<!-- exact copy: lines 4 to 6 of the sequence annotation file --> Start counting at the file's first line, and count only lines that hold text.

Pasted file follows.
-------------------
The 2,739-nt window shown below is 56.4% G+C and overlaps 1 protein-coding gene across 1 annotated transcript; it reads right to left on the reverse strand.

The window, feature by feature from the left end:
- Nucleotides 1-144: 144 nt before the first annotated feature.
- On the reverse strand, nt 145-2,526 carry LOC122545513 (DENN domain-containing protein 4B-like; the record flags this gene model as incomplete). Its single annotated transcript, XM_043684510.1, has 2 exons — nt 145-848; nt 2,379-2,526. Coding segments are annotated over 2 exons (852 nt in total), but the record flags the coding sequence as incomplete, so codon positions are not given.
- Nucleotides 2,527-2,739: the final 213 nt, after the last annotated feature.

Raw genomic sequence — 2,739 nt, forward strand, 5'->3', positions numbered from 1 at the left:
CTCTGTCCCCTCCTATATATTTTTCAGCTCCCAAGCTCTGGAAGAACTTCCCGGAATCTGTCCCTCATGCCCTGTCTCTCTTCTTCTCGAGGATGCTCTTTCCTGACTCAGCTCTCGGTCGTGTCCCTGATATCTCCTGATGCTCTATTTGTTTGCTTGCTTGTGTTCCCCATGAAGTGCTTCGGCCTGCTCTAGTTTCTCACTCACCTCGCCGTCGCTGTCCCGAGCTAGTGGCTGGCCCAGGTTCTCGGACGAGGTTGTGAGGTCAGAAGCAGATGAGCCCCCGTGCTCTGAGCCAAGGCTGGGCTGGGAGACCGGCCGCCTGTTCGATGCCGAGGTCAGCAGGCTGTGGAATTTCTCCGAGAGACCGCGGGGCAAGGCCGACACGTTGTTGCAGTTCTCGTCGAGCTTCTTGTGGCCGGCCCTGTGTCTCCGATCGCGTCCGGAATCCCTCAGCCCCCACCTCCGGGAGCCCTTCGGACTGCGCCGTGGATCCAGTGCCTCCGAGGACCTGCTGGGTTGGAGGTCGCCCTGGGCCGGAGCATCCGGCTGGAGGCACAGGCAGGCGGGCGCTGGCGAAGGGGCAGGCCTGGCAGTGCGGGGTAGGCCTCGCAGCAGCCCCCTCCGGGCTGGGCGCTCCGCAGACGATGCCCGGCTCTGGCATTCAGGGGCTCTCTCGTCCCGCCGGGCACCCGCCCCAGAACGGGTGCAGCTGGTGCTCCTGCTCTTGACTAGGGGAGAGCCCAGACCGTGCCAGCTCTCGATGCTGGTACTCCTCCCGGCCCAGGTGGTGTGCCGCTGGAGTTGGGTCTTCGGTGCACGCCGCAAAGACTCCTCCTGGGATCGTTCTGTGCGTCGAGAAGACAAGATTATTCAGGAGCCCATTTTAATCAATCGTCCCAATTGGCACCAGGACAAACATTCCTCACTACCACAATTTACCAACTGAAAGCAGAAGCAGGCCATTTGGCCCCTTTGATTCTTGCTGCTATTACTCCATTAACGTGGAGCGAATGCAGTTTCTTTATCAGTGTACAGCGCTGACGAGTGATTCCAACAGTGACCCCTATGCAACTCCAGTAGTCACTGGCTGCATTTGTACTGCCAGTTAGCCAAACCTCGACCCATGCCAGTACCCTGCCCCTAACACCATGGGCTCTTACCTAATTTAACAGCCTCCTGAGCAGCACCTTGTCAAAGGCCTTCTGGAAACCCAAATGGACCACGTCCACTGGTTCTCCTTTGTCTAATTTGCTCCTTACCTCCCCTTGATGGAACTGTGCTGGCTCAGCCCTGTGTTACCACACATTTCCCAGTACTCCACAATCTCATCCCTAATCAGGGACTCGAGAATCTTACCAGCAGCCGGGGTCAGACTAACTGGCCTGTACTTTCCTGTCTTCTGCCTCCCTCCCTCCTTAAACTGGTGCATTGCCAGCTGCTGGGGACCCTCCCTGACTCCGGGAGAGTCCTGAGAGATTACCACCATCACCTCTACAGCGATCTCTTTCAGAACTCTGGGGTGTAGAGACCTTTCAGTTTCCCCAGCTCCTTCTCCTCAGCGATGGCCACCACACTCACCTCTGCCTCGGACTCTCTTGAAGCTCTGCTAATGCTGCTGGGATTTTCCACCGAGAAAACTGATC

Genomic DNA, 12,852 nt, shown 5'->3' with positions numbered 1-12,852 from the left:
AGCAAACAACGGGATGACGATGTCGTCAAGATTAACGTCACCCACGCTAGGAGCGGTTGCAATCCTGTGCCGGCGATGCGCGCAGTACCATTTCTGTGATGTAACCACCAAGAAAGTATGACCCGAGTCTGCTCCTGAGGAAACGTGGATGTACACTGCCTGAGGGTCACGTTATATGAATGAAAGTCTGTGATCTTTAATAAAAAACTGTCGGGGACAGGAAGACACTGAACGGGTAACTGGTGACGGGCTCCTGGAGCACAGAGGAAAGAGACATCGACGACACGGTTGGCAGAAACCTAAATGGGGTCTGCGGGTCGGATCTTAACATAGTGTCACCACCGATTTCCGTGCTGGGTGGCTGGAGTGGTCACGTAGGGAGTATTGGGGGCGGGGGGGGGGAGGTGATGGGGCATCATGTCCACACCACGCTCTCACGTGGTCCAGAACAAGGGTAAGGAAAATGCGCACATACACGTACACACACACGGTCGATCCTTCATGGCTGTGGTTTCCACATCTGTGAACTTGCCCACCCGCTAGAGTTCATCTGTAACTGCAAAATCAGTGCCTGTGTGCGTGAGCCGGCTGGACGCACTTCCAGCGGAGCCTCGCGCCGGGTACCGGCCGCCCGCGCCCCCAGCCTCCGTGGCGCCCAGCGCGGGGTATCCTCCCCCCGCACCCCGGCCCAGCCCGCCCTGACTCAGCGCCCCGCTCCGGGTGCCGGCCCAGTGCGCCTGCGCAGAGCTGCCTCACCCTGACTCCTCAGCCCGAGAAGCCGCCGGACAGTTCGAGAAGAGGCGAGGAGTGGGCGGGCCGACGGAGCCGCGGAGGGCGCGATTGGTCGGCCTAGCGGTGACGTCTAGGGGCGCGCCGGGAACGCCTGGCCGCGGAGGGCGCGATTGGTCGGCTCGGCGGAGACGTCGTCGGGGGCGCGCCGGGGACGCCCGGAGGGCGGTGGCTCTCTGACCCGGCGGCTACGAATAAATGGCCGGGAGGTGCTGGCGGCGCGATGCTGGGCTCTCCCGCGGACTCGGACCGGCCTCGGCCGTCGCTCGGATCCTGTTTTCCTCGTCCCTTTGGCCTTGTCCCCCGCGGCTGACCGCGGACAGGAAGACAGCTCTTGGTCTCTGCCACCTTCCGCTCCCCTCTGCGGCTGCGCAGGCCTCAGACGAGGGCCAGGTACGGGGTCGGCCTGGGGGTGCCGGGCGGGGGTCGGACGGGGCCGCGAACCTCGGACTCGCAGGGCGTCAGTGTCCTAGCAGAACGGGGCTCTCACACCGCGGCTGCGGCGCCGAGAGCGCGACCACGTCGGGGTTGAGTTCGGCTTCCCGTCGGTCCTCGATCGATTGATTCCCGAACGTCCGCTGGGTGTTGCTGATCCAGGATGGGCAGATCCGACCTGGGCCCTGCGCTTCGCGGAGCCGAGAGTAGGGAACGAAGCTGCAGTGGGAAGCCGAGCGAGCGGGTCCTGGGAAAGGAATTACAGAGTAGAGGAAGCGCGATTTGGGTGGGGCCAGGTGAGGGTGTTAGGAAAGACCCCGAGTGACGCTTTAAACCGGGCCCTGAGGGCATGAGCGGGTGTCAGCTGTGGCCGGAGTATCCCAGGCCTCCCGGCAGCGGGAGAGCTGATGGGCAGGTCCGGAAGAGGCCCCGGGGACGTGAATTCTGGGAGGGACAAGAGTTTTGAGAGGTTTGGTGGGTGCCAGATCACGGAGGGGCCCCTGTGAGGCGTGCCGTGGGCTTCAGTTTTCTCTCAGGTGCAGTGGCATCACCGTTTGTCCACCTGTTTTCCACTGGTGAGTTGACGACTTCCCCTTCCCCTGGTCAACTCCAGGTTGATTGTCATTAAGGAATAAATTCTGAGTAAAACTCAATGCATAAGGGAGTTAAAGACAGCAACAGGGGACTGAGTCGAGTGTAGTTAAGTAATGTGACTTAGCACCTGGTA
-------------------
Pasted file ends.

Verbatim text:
- On the reverse strand, nt 145-2,526 carry LOC122545513 (DENN domain-containing protein 4B-like; the record flags this gene model as incomplete). Its single annotated transcript, XM_043684510.1, has 2 exons — nt 145-848; nt 2,379-2,526. Coding segments are annotated over 2 exons (852 nt in total), but the record flags the coding sequence as incomplete, so codon positions are not given.
- Nucleotides 2,527-2,739: the final 213 nt, after the last annotated feature.

Raw genomic sequence — 2,739 nt, forward strand, 5'->3', positions numbered from 1 at the left: